Sunday, 19 March 2017


Sadly, this is not a speciality Sunday because the stout that I'm plumbing for tonight is the core range stout from the rather lovely Shiny brewery that I picked up from my friendly bottle shop. It's the sort of thing that seems like it will fit neatly into a dark evening with the car fully charged and the meals long behind me, for it is late to be having an ale. We shall see.

Also, it's a stout and it's been on the beer shelf for long enough now for me to be having it. Yes, I am that sad about my ale. I hope it isn't ruined by the fact that the Billionaire (click here) exists and continues to be a fantastic ale that just appreciates with age - I may have bought a few more of those. Anyway, this review. Would you like to know more?

Big snick and a great deal of activity on the pour so that it reminds me of a can of coke and produces a phenomenal biscuit-coloured head. This calms relatively quickly into a thinner version of the same thing and the deep dark body ceases to fizz like a soft drink so much. By now the air is filled by a sweet and smooth smell that is most welcome - plenty of chocolate malt and coffee roasting aroma - and this pervades the room rather than sticking close to the brew itself. As though brownian motion has been given a kick-start by the huge bubbling activity at the beginning and that makes some sense to me. The deep black is not translucent, it refuses to let the light through and acts as a big absorber of electro-magnetic radiation in the visible spectrum, which I find inordinately pleasing. Also, it's a minor 4.4% ABV so it's not as strong as the Billionaire and in the same sort of league as the Millionaire (click here) instead, which is further weight to lend to my appreciation of the brew and I haven't even tasted it yet!

Decidedly thinner than I was expecting with a strong and moist start that spills over the tongue and into the sides of the mouth, lots of carbonation activity that runs much like a can of soft drink, moreso than I would have thought, but beneath the kind of coffee chocolate that I would have plumbed to herald a much heavier and thicker brew. Indeed, it quickly dries out over the roof of the mouth, as though the malt is the main theme of the taste but then remains moist and watery, almost, as it swirls toward the back of the throat. The power of the chocolate and the dryness of the roast does not carry through and rapidly fades with a feeling of salivation following to make the whole thing more interesting.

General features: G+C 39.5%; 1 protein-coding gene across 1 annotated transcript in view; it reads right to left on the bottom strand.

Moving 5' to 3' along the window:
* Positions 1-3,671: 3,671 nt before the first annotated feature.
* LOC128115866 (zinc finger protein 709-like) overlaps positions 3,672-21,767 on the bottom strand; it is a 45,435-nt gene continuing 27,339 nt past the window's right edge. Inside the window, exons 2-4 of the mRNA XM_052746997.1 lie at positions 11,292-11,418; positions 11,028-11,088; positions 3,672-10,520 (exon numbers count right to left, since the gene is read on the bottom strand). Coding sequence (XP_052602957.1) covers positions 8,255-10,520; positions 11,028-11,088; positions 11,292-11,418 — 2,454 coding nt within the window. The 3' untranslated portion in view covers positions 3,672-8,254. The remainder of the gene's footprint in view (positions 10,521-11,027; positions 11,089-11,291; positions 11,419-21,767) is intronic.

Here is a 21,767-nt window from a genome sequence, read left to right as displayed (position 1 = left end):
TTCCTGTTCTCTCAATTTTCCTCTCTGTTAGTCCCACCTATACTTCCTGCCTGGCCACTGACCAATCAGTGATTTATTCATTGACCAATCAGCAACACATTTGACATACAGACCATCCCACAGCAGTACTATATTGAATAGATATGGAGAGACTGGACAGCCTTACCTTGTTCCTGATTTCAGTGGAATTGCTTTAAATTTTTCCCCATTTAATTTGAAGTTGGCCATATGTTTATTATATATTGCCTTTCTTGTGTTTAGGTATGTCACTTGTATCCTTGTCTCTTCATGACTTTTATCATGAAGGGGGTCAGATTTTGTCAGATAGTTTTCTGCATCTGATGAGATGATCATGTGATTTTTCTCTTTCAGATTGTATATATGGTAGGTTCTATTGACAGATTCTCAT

It's a good, solid stout that is clearly made for proper drinking rather than savouring sip by sip. This is no carefully produced delicacy on sale in posh bars for posh people with too much money and all the tasting notes of the wannabe connoisseur - full of Hipster phrases and wanting to try out something brewed with special yeasts and what-have-you. No, this is proper work-a-day drinking stout that finishes off an evening of a couple of pints with friends propping up the bar and putting the world to rights. It is a Friday night ale, had with work mates and drunk relatively quickly before walking home and having a quick sit before bed. Not a dessert ale by any stretch of the imagination but a comforter in aroma and a satisfier in the mouth so that you know that the working week is done.

It builds up nicely too as you get through the glass, so that each taste becomes even more watery, but not in a bad way, and the dry chocolate notes begin to store up around the edges. Each taste takes a little more of that richness away, rubbing it all down the throat so that you feel as though you have been sated and the thirst has been slaked. It props and it relaxes, the strength enough to slowly bring about that rather nice feeling after a brew that allows you to know you have drunk something alcoholic but without being so strong that you've done significant damage to your liver in the process. The kind of brew that stands well with mankind having imbibed alcoholic beverages for millions of years (though I accept that ale is much less long-lived than that) and stands well with a previous pint or even, as I have had it, on its own.

If the last stout, Millionaire, was a 7 foot clown singing pop hits, then this is Lady Gaga reduced to the basslines and lyrics in a style that isn't so impenetrably high minded. It's Depeche Mode at the start of their careers when Vince was still part of the band. It's I Just Can't Get Enough stripped back and played over the sound system. Basically welcome and uncomplicated, allowing you to sit back without too much taxing thought and enjoy an evening.

Enjoyed best on an evening in the dark, avoid summer but it will work there, after a long week at work in which not much sleep has been had and there's been lots of minor stresses. Find a snug, sit yourself down and set the world of work to rights with your colleagues noisily and without reference to who might be listening. Chase a lighter ale, which you have in a half obviously, and then settle on a pint of this to drown the remaining stresses before getting to the end and heading home to bed and a well-deserved rest.

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